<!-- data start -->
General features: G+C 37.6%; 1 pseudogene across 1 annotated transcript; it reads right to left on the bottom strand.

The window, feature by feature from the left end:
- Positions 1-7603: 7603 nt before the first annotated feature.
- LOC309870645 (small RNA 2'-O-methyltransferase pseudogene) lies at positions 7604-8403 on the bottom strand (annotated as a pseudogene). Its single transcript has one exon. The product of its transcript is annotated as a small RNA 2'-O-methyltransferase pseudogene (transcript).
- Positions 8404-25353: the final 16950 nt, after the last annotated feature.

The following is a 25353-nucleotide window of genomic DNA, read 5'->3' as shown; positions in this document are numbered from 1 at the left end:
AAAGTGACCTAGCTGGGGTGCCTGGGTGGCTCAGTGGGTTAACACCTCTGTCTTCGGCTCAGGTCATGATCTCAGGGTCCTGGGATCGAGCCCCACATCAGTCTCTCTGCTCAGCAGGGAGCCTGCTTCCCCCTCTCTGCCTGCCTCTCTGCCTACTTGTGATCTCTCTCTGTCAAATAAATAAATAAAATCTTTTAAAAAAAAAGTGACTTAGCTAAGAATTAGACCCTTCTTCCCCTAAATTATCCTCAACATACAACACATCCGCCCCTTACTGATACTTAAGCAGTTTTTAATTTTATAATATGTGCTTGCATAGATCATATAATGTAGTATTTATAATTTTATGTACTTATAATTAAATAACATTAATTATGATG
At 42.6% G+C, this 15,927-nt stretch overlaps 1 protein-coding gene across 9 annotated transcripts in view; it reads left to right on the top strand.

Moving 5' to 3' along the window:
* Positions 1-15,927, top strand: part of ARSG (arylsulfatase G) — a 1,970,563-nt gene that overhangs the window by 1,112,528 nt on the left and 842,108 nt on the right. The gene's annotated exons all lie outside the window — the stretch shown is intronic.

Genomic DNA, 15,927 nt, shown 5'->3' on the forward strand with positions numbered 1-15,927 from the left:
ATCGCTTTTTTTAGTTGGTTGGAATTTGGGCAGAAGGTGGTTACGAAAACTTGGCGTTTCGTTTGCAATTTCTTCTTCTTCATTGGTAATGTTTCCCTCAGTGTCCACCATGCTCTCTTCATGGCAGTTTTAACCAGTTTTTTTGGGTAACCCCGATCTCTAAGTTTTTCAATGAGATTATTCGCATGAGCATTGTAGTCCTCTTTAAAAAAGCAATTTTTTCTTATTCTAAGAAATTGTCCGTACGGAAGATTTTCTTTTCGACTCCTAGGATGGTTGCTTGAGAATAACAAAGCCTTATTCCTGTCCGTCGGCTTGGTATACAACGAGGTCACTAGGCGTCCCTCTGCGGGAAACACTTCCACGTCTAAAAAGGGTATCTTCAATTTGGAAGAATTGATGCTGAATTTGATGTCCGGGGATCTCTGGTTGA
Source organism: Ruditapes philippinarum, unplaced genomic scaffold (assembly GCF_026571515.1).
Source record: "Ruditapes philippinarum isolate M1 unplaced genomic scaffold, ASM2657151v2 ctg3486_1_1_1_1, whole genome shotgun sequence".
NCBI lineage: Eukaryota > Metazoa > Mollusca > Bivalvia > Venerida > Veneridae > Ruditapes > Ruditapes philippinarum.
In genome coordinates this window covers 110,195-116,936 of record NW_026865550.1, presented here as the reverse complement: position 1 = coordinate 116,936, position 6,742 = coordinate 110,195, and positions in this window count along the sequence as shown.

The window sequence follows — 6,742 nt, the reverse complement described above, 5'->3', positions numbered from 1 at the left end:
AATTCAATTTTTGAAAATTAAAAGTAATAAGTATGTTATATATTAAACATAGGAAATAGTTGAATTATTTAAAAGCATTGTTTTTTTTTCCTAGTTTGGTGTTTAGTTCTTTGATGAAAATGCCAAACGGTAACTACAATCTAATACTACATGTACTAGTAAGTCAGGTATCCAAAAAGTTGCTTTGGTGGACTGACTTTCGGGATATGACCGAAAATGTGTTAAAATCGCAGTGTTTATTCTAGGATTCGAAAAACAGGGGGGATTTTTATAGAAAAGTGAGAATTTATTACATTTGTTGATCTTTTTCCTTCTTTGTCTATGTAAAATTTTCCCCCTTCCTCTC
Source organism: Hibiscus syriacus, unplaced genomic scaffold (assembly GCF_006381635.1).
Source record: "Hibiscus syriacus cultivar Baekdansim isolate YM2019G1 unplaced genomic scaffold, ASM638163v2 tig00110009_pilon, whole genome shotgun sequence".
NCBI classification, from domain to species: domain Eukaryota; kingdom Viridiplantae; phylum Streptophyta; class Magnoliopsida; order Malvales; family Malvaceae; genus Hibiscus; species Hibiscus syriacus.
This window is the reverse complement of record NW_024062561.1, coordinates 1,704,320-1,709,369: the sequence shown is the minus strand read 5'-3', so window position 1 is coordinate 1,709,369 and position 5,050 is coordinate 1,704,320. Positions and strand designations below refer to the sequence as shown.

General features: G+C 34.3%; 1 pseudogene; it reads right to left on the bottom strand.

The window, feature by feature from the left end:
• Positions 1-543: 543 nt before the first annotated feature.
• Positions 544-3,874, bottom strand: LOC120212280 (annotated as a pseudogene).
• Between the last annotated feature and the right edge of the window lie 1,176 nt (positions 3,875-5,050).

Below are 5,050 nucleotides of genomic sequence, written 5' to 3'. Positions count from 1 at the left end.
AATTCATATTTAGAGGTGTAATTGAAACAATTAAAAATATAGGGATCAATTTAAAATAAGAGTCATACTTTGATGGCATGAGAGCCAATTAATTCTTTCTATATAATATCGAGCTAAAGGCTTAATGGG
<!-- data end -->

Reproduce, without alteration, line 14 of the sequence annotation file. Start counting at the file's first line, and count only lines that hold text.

Source record: "Ruditapes philippinarum isolate M1 unplaced genomic scaffold, ASM2657151v2 ctg3486_1_1_1_1, whole genome shotgun sequence".